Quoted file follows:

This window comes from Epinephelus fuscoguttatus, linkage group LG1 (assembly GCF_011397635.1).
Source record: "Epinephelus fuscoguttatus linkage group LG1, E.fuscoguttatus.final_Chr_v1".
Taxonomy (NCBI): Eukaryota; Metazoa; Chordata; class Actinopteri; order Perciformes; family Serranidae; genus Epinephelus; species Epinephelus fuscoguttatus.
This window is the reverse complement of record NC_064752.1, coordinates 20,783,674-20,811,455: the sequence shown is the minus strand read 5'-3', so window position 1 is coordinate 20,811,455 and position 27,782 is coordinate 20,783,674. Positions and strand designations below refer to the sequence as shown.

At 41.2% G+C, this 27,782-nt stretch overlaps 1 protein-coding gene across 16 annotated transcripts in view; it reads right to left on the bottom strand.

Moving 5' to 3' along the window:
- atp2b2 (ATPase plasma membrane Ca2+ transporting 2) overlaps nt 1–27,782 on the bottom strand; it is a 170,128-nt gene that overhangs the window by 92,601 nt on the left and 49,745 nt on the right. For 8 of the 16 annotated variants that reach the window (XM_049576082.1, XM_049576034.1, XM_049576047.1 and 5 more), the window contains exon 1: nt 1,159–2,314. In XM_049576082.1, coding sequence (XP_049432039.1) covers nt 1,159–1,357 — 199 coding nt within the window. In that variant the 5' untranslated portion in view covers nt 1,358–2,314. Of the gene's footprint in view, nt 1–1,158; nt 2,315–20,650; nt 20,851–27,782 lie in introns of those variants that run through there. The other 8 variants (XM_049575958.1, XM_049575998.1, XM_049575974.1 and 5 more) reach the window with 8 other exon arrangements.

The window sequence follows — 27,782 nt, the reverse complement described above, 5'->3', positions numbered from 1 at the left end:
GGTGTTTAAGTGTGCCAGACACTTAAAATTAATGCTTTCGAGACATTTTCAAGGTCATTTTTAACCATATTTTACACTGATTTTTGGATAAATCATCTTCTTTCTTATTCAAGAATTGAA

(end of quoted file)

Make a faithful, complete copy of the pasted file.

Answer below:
This window comes from Epinephelus fuscoguttatus, linkage group LG1 (assembly GCF_011397635.1).
Source record: "Epinephelus fuscoguttatus linkage group LG1, E.fuscoguttatus.final_Chr_v1".
Taxonomy (NCBI): Eukaryota; Metazoa; Chordata; class Actinopteri; order Perciformes; family Serranidae; genus Epinephelus; species Epinephelus fuscoguttatus.
This window is the reverse complement of record NC_064752.1, coordinates 20,783,674-20,811,455: the sequence shown is the minus strand read 5'-3', so window position 1 is coordinate 20,811,455 and position 27,782 is coordinate 20,783,674. Positions and strand designations below refer to the sequence as shown.

At 41.2% G+C, this 27,782-nt stretch overlaps 1 protein-coding gene across 16 annotated transcripts in view; it reads right to left on the bottom strand.

Moving 5' to 3' along the window:
- atp2b2 (ATPase plasma membrane Ca2+ transporting 2) overlaps nt 1–27,782 on the bottom strand; it is a 170,128-nt gene that overhangs the window by 92,601 nt on the left and 49,745 nt on the right. For 8 of the 16 annotated variants that reach the window (XM_049576082.1, XM_049576034.1, XM_049576047.1 and 5 more), the window contains exon 1: nt 1,159–2,314. In XM_049576082.1, coding sequence (XP_049432039.1) covers nt 1,159–1,357 — 199 coding nt within the window. In that variant the 5' untranslated portion in view covers nt 1,358–2,314. Of the gene's footprint in view, nt 1–1,158; nt 2,315–20,650; nt 20,851–27,782 lie in introns of those variants that run through there. The other 8 variants (XM_049575958.1, XM_049575998.1, XM_049575974.1 and 5 more) reach the window with 8 other exon arrangements.

The window sequence follows — 27,782 nt, the reverse complement described above, 5'->3', positions numbered from 1 at the left end:
GGTGTTTAAGTGTGCCAGACACTTAAAATTAATGCTTTCGAGACATTTTCAAGGTCATTTTTAACCATATTTTACACTGATTTTTGGATAAATCATCTTCTTTCTTATTCAAGAATTGAA